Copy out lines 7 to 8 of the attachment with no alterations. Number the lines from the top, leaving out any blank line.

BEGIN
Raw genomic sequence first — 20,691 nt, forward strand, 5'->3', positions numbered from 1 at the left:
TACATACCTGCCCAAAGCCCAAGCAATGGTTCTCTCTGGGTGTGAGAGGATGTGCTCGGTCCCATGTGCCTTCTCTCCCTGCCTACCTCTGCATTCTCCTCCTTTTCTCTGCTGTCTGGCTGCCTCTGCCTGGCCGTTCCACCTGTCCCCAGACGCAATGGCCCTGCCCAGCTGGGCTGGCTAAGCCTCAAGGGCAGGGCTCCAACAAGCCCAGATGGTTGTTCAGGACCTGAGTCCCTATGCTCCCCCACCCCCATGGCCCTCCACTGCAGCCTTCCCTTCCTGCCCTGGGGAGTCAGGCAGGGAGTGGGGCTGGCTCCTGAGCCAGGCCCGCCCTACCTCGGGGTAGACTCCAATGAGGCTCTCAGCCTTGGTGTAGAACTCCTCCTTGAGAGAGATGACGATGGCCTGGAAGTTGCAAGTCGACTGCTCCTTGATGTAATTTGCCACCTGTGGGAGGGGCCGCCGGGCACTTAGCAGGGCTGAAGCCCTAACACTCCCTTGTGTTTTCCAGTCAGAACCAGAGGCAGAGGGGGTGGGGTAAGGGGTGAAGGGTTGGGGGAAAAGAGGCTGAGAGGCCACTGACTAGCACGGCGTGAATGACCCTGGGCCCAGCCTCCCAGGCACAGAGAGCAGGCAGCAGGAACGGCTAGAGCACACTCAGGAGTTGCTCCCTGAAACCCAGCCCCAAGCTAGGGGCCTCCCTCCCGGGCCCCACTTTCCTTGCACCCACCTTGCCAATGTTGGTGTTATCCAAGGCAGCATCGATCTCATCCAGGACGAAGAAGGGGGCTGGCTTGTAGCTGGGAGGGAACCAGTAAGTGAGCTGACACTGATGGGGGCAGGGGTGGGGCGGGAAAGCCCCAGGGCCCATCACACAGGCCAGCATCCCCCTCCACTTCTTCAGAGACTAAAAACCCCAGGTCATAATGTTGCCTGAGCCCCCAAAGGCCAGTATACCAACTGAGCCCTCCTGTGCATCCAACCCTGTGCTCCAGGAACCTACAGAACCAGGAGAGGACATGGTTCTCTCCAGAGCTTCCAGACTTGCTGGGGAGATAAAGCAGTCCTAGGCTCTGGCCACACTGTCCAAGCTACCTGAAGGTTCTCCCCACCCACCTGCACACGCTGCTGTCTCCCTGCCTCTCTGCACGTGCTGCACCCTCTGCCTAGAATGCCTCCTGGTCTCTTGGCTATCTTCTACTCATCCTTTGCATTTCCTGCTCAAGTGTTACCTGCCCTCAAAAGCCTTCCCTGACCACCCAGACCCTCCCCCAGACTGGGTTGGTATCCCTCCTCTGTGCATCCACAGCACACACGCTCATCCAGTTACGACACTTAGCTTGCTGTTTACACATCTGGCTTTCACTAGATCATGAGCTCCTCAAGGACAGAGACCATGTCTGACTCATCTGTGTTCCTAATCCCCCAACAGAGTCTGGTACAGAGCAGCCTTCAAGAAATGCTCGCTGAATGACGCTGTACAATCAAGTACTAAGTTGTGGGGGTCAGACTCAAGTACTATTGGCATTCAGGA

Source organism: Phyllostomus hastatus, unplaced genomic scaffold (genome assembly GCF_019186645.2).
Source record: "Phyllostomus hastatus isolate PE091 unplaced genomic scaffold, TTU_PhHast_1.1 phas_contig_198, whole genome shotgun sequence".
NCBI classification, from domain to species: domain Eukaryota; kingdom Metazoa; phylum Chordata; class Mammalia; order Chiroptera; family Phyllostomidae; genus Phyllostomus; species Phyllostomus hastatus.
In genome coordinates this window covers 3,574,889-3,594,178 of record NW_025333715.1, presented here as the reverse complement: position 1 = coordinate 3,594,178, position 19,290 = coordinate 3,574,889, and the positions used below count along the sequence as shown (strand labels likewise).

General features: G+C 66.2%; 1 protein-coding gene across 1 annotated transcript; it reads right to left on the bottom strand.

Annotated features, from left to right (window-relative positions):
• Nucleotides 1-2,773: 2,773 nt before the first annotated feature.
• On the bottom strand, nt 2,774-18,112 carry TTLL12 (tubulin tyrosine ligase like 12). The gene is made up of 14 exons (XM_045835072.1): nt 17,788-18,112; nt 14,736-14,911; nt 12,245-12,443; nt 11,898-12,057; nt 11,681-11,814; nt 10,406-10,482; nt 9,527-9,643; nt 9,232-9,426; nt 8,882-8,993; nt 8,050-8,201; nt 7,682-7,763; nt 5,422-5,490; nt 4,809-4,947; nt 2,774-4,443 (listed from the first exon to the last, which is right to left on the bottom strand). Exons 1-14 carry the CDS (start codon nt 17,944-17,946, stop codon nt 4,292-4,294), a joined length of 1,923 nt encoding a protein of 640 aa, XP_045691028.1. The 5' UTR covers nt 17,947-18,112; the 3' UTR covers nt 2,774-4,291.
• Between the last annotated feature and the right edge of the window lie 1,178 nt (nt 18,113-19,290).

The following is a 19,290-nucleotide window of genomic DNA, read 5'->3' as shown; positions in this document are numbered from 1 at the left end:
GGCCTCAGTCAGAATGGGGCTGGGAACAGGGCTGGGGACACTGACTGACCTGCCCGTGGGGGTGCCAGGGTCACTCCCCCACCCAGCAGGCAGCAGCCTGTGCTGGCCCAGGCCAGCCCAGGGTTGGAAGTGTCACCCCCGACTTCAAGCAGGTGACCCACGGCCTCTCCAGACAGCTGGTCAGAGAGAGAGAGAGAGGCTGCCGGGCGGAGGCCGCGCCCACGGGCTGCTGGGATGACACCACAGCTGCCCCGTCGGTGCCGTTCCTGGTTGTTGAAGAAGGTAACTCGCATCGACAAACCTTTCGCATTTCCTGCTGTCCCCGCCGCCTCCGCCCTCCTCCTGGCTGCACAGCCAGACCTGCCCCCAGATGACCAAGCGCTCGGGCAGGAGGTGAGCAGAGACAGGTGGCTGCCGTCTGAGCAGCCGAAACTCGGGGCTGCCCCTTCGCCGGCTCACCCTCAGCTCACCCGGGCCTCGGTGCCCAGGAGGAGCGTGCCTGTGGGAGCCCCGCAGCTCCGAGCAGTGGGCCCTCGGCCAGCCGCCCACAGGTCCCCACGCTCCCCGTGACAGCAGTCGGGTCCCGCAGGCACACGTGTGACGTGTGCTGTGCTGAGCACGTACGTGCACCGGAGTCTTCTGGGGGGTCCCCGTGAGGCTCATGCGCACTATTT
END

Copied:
General features: G+C 66.2%; 1 protein-coding gene across 1 annotated transcript; it reads right to left on the bottom strand.

Annotated features, from left to right (window-relative positions):